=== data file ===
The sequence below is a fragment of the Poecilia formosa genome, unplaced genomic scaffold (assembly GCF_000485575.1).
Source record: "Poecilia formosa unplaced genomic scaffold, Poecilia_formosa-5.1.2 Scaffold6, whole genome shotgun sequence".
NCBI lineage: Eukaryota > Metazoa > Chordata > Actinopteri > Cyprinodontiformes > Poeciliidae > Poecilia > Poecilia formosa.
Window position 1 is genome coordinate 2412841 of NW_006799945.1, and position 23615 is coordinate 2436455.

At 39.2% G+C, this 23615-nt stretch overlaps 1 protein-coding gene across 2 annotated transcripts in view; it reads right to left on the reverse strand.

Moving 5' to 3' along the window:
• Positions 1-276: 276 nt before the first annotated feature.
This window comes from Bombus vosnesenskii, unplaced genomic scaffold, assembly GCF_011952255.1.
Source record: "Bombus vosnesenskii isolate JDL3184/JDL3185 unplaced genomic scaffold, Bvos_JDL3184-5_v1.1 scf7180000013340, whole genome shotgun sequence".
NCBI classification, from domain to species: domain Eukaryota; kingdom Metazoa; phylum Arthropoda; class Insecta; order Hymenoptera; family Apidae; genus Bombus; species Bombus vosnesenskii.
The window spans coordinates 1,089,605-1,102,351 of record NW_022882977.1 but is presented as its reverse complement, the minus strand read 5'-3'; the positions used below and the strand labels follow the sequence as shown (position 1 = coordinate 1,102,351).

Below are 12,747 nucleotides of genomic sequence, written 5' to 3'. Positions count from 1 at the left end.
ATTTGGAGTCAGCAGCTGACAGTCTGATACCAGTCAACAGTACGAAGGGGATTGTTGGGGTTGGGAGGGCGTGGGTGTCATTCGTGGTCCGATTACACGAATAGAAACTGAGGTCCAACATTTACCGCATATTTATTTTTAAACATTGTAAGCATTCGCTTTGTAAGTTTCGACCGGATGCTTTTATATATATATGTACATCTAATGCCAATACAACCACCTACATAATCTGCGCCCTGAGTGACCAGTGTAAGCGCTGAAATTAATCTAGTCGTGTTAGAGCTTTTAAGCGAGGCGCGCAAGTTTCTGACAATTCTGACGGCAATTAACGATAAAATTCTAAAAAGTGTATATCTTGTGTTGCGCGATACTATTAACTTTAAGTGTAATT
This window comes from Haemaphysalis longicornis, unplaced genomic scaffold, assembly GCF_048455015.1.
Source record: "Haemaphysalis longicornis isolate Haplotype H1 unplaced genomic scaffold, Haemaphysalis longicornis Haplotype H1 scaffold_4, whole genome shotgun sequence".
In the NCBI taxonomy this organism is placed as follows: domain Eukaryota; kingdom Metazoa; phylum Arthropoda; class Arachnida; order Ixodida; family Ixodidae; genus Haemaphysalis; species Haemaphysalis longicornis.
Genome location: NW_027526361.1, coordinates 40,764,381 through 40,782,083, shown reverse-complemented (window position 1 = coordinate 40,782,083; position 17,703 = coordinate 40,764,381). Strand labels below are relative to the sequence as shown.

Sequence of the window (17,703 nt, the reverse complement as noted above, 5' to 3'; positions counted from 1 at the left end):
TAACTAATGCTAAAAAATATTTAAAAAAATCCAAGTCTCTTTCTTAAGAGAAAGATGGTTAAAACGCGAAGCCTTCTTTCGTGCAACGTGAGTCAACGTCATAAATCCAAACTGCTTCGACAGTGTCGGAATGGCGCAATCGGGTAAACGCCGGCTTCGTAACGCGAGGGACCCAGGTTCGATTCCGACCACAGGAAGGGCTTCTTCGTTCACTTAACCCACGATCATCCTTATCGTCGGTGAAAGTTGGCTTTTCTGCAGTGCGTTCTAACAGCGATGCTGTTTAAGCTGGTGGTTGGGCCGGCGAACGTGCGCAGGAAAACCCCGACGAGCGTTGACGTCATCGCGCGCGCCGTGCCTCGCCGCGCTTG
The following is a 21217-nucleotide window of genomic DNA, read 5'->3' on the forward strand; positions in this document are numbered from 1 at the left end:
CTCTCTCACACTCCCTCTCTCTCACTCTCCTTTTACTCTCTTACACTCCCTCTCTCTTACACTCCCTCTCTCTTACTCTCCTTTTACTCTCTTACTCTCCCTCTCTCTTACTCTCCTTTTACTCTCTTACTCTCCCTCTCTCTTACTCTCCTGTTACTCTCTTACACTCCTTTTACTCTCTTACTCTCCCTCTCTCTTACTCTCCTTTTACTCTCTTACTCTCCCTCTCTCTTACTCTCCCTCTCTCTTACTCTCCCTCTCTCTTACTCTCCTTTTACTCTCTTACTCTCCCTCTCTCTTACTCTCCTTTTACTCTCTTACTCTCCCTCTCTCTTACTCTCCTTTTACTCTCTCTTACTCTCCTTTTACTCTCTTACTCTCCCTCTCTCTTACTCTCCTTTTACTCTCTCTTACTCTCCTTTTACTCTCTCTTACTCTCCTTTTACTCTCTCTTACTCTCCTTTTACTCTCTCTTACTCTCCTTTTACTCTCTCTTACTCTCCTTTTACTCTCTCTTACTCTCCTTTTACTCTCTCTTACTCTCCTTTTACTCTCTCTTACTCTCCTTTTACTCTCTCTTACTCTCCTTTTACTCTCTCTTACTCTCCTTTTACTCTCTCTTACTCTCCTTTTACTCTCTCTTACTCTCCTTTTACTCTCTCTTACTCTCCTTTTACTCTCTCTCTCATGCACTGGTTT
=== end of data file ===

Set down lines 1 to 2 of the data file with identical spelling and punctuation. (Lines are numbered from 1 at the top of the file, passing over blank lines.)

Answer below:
The sequence below is a fragment of the Poecilia formosa genome, unplaced genomic scaffold (assembly GCF_000485575.1).
Source record: "Poecilia formosa unplaced genomic scaffold, Poecilia_formosa-5.1.2 Scaffold6, whole genome shotgun sequence".